(…) two players are allotted a sum of real money (the stake), and a third player gets one-half of this amount. Player 1 must decide how much of the stake to give to player 2 (who makes no decisions). Then, before hearing the actual amount player 1 allocated to player 2, player 3 has to decide whether to pay 10% of the stake (20% of his or her allocation) to punish player 1, causing player 1 to suffer a deduction of 30% of the stake from the amount kept. Player 3s punishment strategy is elicited for all possible offers by player 1. For example, suppose the stake is $100: if player 1 gives $10 to player 2 (and keeps $90) and player 3 wants to punish this offer amount, then player 1 takes home $60; player 2, $10; and player 3, $40. If player 3 had instead decided not to punish offers of 10%, then the take-home amounts would have been $90, $10, and $50, respectively. In this anonymous one-shot game, a purely self-interested player 3 would never pay to punish player 1. Knowing this, a self-interested player 1 should always offer zero to player 2. Thus, an individual's willingness to pay to punish provides a direct measure of the person's taste for a second type of costly punishment, third-party punishment.

The third game was a dictator game:

The [dictator game] is the same as the [ultimatum game] except that player 2 cannot reject. Player 1 merely dictates the portions of the stake received by himself or herself and player 2. In this one-shot anonymous game, a purely self-interested individual would offer zero; thus, offers in the [dictator game] provide a measure of a kind of behavioral altruism that is not directly linked to kinship, reciprocity, reputation, or the immediate threat of punishment.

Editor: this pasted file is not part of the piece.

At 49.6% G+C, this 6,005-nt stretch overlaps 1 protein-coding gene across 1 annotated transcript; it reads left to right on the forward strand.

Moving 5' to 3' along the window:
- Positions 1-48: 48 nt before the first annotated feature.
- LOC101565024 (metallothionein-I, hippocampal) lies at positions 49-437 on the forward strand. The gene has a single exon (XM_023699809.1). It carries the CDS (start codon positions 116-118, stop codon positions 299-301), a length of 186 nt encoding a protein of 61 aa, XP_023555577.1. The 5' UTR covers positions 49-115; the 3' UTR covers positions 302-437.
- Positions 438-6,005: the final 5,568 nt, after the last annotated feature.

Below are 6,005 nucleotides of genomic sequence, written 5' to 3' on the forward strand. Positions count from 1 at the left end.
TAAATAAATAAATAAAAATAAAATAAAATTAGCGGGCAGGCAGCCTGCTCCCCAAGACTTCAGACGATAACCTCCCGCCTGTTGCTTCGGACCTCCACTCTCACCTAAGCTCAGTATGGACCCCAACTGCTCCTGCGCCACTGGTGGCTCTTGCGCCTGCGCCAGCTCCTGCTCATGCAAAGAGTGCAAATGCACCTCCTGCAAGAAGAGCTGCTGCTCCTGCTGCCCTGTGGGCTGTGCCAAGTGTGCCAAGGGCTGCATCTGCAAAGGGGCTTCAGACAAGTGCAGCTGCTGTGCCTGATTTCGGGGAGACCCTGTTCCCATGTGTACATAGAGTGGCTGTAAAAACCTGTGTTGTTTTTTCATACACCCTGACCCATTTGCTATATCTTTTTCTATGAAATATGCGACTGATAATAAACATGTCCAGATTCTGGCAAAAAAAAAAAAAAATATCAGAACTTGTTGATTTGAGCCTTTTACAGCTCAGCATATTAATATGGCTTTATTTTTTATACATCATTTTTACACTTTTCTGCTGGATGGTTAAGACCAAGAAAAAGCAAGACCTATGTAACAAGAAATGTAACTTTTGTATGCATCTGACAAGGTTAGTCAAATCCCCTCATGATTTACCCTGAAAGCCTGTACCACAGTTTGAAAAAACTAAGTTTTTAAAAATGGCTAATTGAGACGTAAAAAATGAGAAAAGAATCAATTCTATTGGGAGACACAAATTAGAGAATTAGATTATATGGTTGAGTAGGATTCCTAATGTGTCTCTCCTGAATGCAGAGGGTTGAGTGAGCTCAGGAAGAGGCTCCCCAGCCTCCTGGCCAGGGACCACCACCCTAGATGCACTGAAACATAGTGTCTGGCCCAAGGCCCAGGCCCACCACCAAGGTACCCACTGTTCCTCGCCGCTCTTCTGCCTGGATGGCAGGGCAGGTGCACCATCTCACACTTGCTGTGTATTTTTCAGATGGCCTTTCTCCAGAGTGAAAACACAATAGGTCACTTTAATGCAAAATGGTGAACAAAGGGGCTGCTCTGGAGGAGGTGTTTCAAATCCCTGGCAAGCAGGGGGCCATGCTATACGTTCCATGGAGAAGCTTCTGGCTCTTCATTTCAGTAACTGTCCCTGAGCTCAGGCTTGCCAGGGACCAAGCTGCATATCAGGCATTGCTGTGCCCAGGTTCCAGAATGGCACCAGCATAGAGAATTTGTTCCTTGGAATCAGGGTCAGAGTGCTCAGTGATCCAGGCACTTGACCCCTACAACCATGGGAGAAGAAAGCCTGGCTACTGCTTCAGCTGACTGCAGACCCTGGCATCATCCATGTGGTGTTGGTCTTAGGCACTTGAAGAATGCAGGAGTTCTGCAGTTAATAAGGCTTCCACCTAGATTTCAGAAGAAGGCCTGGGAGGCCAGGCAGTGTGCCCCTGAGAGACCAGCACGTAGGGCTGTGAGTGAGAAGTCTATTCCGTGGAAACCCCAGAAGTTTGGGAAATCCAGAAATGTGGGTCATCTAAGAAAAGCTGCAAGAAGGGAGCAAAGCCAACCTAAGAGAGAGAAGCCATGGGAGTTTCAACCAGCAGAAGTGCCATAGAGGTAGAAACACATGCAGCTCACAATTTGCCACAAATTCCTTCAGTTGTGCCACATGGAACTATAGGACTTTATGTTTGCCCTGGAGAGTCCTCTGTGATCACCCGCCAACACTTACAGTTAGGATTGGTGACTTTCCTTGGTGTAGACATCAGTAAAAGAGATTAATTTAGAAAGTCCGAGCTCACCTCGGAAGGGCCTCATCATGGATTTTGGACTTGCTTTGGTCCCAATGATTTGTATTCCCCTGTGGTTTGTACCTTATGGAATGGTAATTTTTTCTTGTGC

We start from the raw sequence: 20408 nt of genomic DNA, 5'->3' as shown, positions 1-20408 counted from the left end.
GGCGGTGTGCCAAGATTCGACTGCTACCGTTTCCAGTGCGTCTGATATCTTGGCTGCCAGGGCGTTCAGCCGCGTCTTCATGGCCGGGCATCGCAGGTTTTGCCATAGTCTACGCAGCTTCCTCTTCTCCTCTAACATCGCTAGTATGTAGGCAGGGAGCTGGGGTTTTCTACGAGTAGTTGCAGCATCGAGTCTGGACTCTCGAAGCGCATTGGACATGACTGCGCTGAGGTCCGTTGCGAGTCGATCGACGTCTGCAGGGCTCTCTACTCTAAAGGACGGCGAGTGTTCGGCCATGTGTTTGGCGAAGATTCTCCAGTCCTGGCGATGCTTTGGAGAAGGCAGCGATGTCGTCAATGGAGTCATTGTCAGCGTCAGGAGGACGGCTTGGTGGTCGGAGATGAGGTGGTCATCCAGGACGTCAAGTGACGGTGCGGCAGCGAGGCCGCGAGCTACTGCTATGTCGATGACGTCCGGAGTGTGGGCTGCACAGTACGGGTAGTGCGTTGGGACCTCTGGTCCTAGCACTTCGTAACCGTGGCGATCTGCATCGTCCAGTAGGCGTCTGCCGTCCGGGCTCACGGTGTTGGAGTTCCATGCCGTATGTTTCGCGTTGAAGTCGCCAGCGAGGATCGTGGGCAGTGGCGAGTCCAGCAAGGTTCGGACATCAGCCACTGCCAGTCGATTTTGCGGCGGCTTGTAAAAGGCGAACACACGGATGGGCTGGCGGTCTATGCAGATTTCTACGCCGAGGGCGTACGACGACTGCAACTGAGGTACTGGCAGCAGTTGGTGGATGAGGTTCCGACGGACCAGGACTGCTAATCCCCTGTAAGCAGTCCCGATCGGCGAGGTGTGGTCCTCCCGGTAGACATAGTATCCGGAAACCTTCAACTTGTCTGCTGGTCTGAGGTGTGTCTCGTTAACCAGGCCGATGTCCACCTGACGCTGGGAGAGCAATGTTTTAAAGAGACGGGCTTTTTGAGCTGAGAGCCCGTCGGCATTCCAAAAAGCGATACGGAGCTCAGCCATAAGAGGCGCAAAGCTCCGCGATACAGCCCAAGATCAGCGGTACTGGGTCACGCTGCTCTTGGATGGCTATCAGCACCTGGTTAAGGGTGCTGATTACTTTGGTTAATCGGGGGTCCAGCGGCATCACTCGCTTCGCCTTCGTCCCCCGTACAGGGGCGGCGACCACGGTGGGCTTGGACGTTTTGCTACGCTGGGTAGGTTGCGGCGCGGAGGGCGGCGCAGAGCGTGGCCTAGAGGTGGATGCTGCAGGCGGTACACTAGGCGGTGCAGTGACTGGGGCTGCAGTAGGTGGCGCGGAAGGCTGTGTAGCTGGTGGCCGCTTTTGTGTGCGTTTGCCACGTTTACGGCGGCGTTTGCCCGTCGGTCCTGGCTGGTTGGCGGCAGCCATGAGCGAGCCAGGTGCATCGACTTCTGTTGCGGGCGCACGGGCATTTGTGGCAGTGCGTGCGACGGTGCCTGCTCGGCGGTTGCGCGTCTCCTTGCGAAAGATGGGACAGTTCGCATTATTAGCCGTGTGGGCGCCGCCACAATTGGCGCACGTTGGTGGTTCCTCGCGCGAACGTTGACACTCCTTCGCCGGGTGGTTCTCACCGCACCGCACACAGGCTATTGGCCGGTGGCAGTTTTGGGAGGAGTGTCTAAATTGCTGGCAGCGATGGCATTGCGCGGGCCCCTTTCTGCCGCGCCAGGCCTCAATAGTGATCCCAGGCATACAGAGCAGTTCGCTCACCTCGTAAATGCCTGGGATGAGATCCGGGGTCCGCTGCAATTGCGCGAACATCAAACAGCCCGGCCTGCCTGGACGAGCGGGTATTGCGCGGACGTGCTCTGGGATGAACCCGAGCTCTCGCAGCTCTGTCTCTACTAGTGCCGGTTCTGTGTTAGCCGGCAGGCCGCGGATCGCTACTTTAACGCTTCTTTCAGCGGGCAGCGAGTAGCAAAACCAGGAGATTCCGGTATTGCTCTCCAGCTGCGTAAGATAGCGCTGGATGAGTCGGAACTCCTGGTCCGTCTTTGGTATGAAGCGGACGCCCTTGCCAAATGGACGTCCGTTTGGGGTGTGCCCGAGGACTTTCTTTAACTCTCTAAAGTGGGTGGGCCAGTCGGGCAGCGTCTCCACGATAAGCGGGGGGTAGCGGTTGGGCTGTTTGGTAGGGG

Regardless of culture, the findings showed that the two measures of costly punishment produced an increasing proportion of individuals choosing to punish as offers approach zero. But there were substantial cultural differences also, especially in terms of people's overall willingness to punish unequal offers. In some cultures, offers as low as 10% were accepted without punishment, while other cultures were less inclined to reject such a deal.

How do these cultural differences come to be? Is there a relationship between people's willingness to share (altruism) and a culture's level of costly punishment? The researchers plotted the relationship between the minimal offers that cultural groups were to accept (x axis) and the mean offer from the dictator game (y axis):

These results demonstrate that there is a positive relationship between the likelihood of accepting an offer (i.e. the level of willingness to punish small offers) and the willingness to share (i.e. altruism). In other words, in cultures where you are expected to share, you give more, even thought others have no way to threaten or punish you.

The researchers conclude:

These three results are consistent with recent evolutionary models of altruistic punishment. In particular, culture-gene coevolutionary models that combine strategies of cooperation and punishment predict that local learning dynamics generate between-group variation as different groups arrive at different "cultural" equilibria. These local learning dynamics create social environments that favor the genetic evolution of psychologies that predispose people to administer, anticipate, and avoid punishment (by learning local norms). Alternative explanations of the costly punishment and altruistic behavior observed in our experiments have not yet been formulated in a manner that can account for stable between-group variation or the positive covariation between altruism and punishment. Whether the co-evolution of cultural norms and genes or some other framework is ultimately correct, these results more sharply delineate the species-level patterns of social behavior that a successful theory of human cooperation must address.